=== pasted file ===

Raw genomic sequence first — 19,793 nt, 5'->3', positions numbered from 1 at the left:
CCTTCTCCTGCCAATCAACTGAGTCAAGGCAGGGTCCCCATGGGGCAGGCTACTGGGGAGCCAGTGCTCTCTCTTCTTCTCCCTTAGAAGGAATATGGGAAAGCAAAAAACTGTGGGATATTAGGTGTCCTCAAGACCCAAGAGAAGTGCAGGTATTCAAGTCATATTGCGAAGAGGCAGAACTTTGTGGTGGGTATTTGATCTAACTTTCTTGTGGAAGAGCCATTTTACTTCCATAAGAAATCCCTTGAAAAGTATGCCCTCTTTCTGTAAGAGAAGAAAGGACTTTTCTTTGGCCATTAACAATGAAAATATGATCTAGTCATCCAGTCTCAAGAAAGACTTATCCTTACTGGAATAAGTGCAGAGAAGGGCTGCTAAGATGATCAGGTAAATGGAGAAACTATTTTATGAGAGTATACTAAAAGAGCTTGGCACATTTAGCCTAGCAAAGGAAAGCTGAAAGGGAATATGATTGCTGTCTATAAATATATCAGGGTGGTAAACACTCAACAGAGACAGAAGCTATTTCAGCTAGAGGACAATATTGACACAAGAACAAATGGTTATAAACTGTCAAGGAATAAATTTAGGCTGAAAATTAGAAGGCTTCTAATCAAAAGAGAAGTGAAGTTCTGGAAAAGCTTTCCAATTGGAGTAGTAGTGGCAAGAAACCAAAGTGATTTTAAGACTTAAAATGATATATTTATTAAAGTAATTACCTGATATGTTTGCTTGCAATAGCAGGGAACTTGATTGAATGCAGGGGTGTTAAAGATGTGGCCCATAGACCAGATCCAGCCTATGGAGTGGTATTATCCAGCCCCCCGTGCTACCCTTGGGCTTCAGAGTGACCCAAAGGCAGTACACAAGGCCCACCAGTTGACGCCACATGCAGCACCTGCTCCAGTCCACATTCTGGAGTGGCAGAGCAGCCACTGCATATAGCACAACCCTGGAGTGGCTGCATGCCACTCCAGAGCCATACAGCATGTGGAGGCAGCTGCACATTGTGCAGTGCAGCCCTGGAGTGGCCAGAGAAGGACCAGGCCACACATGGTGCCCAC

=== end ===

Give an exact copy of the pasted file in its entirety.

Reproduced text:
Raw genomic sequence first — 19,793 nt, 5'->3', positions numbered from 1 at the left:
CCTTCTCCTGCCAATCAACTGAGTCAAGGCAGGGTCCCCATGGGGCAGGCTACTGGGGAGCCAGTGCTCTCTCTTCTTCTCCCTTAGAAGGAATATGGGAAAGCAAAAAACTGTGGGATATTAGGTGTCCTCAAGACCCAAGAGAAGTGCAGGTATTCAAGTCATATTGCGAAGAGGCAGAACTTTGTGGTGGGTATTTGATCTAACTTTCTTGTGGAAGAGCCATTTTACTTCCATAAGAAATCCCTTGAAAAGTATGCCCTCTTTCTGTAAGAGAAGAAAGGACTTTTCTTTGGCCATTAACAATGAAAATATGATCTAGTCATCCAGTCTCAAGAAAGACTTATCCTTACTGGAATAAGTGCAGAGAAGGGCTGCTAAGATGATCAGGTAAATGGAGAAACTATTTTATGAGAGTATACTAAAAGAGCTTGGCACATTTAGCCTAGCAAAGGAAAGCTGAAAGGGAATATGATTGCTGTCTATAAATATATCAGGGTGGTAAACACTCAACAGAGACAGAAGCTATTTCAGCTAGAGGACAATATTGACACAAGAACAAATGGTTATAAACTGTCAAGGAATAAATTTAGGCTGAAAATTAGAAGGCTTCTAATCAAAAGAGAAGTGAAGTTCTGGAAAAGCTTTCCAATTGGAGTAGTAGTGGCAAGAAACCAAAGTGATTTTAAGACTTAAAATGATATATTTATTAAAGTAATTACCTGATATGTTTGCTTGCAATAGCAGGGAACTTGATTGAATGCAGGGGTGTTAAAGATGTGGCCCATAGACCAGATCCAGCCTATGGAGTGGTATTATCCAGCCCCCCGTGCTACCCTTGGGCTTCAGAGTGACCCAAAGGCAGTACACAAGGCCCACCAGTTGACGCCACATGCAGCACCTGCTCCAGTCCACATTCTGGAGTGGCAGAGCAGCCACTGCATATAGCACAACCCTGGAGTGGCTGCATGCCACTCCAGAGCCATACAGCATGTGGAGGCAGCTGCACATTGTGCAGTGCAGCCCTGGAGTGGCCAGAGAAGGACCAGGCCACACATGGTGCCCAC